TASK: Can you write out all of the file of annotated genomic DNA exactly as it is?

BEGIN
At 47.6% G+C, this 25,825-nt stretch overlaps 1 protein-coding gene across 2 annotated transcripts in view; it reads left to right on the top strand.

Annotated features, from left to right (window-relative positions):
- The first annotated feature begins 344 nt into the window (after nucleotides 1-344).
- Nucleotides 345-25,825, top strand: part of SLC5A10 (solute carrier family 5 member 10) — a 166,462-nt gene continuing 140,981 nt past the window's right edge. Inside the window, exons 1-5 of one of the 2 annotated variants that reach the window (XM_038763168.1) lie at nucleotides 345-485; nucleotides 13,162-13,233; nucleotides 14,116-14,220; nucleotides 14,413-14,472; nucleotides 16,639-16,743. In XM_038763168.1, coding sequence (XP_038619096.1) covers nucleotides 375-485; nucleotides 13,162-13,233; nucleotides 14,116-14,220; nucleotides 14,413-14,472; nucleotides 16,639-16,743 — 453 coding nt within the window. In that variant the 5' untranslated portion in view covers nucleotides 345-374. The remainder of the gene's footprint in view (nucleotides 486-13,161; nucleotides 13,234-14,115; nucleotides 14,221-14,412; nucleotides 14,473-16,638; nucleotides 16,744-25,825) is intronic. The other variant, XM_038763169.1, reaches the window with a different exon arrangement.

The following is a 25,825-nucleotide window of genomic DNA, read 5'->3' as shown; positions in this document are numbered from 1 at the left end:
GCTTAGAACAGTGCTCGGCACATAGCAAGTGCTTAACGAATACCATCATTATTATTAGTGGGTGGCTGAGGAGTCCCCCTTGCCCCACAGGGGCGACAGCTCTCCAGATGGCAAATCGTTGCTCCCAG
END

At 47.6% G+C, this 25,825-nt stretch overlaps 1 protein-coding gene across 2 annotated transcripts in view; it reads left to right on the top strand.

Annotated features, from left to right (window-relative positions):
- The first annotated feature begins 344 nt into the window (after nucleotides 1-344).
- Nucleotides 345-25,825, top strand: part of SLC5A10 (solute carrier family 5 member 10) — a 166,462-nt gene continuing 140,981 nt past the window's right edge. Inside the window, exons 1-5 of one of the 2 annotated variants that reach the window (XM_038763168.1) lie at nucleotides 345-485; nucleotides 13,162-13,233; nucleotides 14,116-14,220; nucleotides 14,413-14,472; nucleotides 16,639-16,743. In XM_038763168.1, coding sequence (XP_038619096.1) covers nucleotides 375-485; nucleotides 13,162-13,233; nucleotides 14,116-14,220; nucleotides 14,413-14,472; nucleotides 16,639-16,743 — 453 coding nt within the window. In that variant the 5' untranslated portion in view covers nucleotides 345-374. The remainder of the gene's footprint in view (nucleotides 486-13,161; nucleotides 13,234-14,115; nucleotides 14,221-14,412; nucleotides 14,473-16,638; nucleotides 16,744-25,825) is intronic. The other variant, XM_038763169.1, reaches the window with a different exon arrangement.

The following is a 25,825-nucleotide window of genomic DNA, read 5'->3' as shown; positions in this document are numbered from 1 at the left end:
GCTTAGAACAGTGCTCGGCACATAGCAAGTGCTTAACGAATACCATCATTATTATTAGTGGGTGGCTGAGGAGTCCCCCTTGCCCCACAGGGGCGACAGCTCTCCAGATGGCAAATCGTTGCTCCCAG